This winter tale offering isn’t a traditional Christmas ghost story — there isn’t a ghost to be found. But it’s just the kind of story I like.
“Christmas Eve” is from Nikolai Gogol’s two volume collection of short stories, known in English as Evenings on a Farm Near Dikanka, the collection that helped make his reputation. Gogol was born in the Ukraine, and all the Dikanka stories brim with bits of Ukrainian folklore and details about Ukrainian village life. This particular story is full of supernatural hijinks, witches and the devil. However, this devil is more comical than frightening, and the whole story feels a bit like a Chaucerian farce. “Christmas Eve” also has a rather cinematic feel, in the way it cuts back and forth between multiple simultaneous situations. No wonder Wikipedia lists four film adaptations, as well as three or four (depending on how you count) operatic versions. It’s a bit longer than the pieces I usually share, but if you haven’t read it before, it’s well worth it. Continue reading →
I’m still working on my hummingbird legends, but in the meantime I thought I’d share this charming tale with you. I found it in a fun 1921 collection called Devil’s Stories: An Anthology by Maximilian J. Rudwin. He intended this work to be the first volume in a series of collections of devil-related literature. Alas, the rest of the volumes never came to be.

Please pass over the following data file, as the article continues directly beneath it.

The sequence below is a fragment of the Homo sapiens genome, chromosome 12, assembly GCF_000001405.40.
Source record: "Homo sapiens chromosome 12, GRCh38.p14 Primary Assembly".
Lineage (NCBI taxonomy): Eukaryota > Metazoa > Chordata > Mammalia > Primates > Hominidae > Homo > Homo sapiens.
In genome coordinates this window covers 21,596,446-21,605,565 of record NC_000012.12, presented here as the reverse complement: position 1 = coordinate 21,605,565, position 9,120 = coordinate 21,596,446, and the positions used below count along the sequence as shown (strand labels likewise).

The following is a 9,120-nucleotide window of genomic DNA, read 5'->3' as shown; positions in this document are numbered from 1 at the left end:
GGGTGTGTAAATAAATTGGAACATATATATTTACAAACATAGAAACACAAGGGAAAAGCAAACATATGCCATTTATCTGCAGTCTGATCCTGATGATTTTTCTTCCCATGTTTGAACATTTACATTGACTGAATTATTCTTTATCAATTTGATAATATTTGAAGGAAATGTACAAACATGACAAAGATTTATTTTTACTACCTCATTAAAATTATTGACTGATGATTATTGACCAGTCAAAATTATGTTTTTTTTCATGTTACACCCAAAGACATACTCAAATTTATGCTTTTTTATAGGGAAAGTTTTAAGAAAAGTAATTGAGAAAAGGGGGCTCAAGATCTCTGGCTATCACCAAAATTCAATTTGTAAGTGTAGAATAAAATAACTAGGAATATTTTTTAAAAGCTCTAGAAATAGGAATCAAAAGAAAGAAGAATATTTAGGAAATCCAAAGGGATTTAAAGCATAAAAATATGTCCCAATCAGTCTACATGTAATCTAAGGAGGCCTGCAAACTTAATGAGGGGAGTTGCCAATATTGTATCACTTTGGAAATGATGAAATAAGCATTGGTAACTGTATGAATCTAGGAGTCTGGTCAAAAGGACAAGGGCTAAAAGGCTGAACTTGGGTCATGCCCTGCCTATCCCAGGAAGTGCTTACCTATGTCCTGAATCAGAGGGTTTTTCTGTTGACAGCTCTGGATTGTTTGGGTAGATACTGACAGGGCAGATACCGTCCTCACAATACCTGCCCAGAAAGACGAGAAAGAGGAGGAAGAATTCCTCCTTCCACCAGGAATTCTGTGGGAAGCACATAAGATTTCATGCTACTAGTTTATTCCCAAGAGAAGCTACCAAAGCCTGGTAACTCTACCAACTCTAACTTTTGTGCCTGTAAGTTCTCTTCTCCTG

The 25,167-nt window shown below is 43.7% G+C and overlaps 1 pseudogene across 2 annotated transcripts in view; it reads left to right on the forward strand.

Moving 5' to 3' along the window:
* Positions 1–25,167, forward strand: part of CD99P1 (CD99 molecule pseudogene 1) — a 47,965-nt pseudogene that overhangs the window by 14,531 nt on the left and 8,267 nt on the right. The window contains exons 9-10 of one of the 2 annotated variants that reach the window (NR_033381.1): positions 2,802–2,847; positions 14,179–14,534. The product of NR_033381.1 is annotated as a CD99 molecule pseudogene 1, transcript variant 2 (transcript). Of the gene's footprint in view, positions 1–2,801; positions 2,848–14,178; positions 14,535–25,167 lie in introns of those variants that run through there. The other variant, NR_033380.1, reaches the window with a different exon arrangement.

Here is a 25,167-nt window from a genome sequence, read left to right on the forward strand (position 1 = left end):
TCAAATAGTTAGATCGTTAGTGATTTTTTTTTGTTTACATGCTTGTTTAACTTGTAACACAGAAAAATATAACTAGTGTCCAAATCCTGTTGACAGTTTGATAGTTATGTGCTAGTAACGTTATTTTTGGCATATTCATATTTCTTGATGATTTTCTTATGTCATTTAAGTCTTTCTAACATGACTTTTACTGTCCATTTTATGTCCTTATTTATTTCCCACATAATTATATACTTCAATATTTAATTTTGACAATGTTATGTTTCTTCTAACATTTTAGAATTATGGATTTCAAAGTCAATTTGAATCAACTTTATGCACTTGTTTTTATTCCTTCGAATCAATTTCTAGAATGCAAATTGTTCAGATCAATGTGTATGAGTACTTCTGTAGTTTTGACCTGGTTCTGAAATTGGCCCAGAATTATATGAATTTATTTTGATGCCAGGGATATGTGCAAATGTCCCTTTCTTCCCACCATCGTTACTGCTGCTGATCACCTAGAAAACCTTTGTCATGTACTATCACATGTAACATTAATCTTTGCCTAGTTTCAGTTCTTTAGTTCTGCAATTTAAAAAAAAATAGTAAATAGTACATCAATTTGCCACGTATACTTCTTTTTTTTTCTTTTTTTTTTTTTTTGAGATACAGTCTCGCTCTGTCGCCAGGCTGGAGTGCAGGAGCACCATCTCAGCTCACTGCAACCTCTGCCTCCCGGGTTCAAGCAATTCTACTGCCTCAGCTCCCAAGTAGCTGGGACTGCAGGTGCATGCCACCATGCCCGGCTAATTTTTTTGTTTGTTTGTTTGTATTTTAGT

The author of “The Devil’s Mother-in-Law” is one Fernán Caballero, the pseudonym of Swiss-born, Spanish-residing Cecilia Francisca Josefa Böhl de Faber, Marchioness de Arco-Hermoso. “The Devil’s Mother-in-Law” is originally from her 1859 Cuentos y poesias populares Andaluces (Popular Andalucian Stories and Poetry), translated into English as Spanish Fairy Tales in 1881. As Rudwin says, “in her stories we find perhaps the purest expression of mediaevalism in modern times.”
Whoosh! It’s been a minute since my last post, hasn’t it?
For some reason, I’ve been listening to what you might call “folkloric music” lately. That is, music that tells a folktale or a tall tale — or at least, a “folktale-like” story. Today’s example: Charlie Daniels’ “The Devil Went Down to Georgia”.
The song tells the story of a fiddle player named Johnny, who is challenged to a fiddle contest by the devil. If Johnny wins, he gets a solid gold fiddle —
But if you lose, the Devil gets your soul…
Here’s the Primus version, which I admit I like better than the Charlie Daniels’ version. It comes with a cool Claymation video: